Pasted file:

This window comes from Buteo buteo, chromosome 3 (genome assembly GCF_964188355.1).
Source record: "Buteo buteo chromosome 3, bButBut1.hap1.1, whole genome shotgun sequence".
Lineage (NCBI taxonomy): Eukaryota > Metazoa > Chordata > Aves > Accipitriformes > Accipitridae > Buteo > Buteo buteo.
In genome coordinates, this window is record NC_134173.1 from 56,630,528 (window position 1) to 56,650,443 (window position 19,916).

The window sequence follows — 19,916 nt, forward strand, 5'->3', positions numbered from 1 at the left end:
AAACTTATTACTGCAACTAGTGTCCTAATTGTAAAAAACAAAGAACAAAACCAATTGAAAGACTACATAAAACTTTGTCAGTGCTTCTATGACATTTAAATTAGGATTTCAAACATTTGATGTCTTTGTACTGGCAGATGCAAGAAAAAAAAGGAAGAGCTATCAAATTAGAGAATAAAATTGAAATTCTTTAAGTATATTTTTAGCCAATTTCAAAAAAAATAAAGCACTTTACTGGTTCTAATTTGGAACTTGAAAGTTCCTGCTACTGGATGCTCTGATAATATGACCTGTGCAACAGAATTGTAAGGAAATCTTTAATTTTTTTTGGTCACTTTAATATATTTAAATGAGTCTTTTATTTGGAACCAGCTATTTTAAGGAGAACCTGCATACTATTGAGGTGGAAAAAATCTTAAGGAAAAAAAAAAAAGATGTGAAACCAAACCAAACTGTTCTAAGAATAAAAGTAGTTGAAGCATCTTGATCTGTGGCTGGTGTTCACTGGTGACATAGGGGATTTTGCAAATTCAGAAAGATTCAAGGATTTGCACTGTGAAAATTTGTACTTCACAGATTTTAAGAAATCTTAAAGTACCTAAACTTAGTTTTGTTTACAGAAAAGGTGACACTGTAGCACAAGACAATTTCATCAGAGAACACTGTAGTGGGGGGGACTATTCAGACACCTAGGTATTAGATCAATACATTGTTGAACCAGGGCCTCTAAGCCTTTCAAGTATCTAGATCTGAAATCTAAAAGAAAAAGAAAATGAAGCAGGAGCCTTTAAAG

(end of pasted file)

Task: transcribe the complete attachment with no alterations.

This window comes from Buteo buteo, chromosome 3 (genome assembly GCF_964188355.1).
Source record: "Buteo buteo chromosome 3, bButBut1.hap1.1, whole genome shotgun sequence".
Lineage (NCBI taxonomy): Eukaryota > Metazoa > Chordata > Aves > Accipitriformes > Accipitridae > Buteo > Buteo buteo.
In genome coordinates, this window is record NC_134173.1 from 56,630,528 (window position 1) to 56,650,443 (window position 19,916).

The window sequence follows — 19,916 nt, forward strand, 5'->3', positions numbered from 1 at the left end:
AAACTTATTACTGCAACTAGTGTCCTAATTGTAAAAAACAAAGAACAAAACCAATTGAAAGACTACATAAAACTTTGTCAGTGCTTCTATGACATTTAAATTAGGATTTCAAACATTTGATGTCTTTGTACTGGCAGATGCAAGAAAAAAAAGGAAGAGCTATCAAATTAGAGAATAAAATTGAAATTCTTTAAGTATATTTTTAGCCAATTTCAAAAAAAATAAAGCACTTTACTGGTTCTAATTTGGAACTTGAAAGTTCCTGCTACTGGATGCTCTGATAATATGACCTGTGCAACAGAATTGTAAGGAAATCTTTAATTTTTTTTGGTCACTTTAATATATTTAAATGAGTCTTTTATTTGGAACCAGCTATTTTAAGGAGAACCTGCATACTATTGAGGTGGAAAAAATCTTAAGGAAAAAAAAAAAAGATGTGAAACCAAACCAAACTGTTCTAAGAATAAAAGTAGTTGAAGCATCTTGATCTGTGGCTGGTGTTCACTGGTGACATAGGGGATTTTGCAAATTCAGAAAGATTCAAGGATTTGCACTGTGAAAATTTGTACTTCACAGATTTTAAGAAATCTTAAAGTACCTAAACTTAGTTTTGTTTACAGAAAAGGTGACACTGTAGCACAAGACAATTTCATCAGAGAACACTGTAGTGGGGGGGACTATTCAGACACCTAGGTATTAGATCAATACATTGTTGAACCAGGGCCTCTAAGCCTTTCAAGTATCTAGATCTGAAATCTAAAAGAAAAAGAAAATGAAGCAGGAGCCTTTAAAG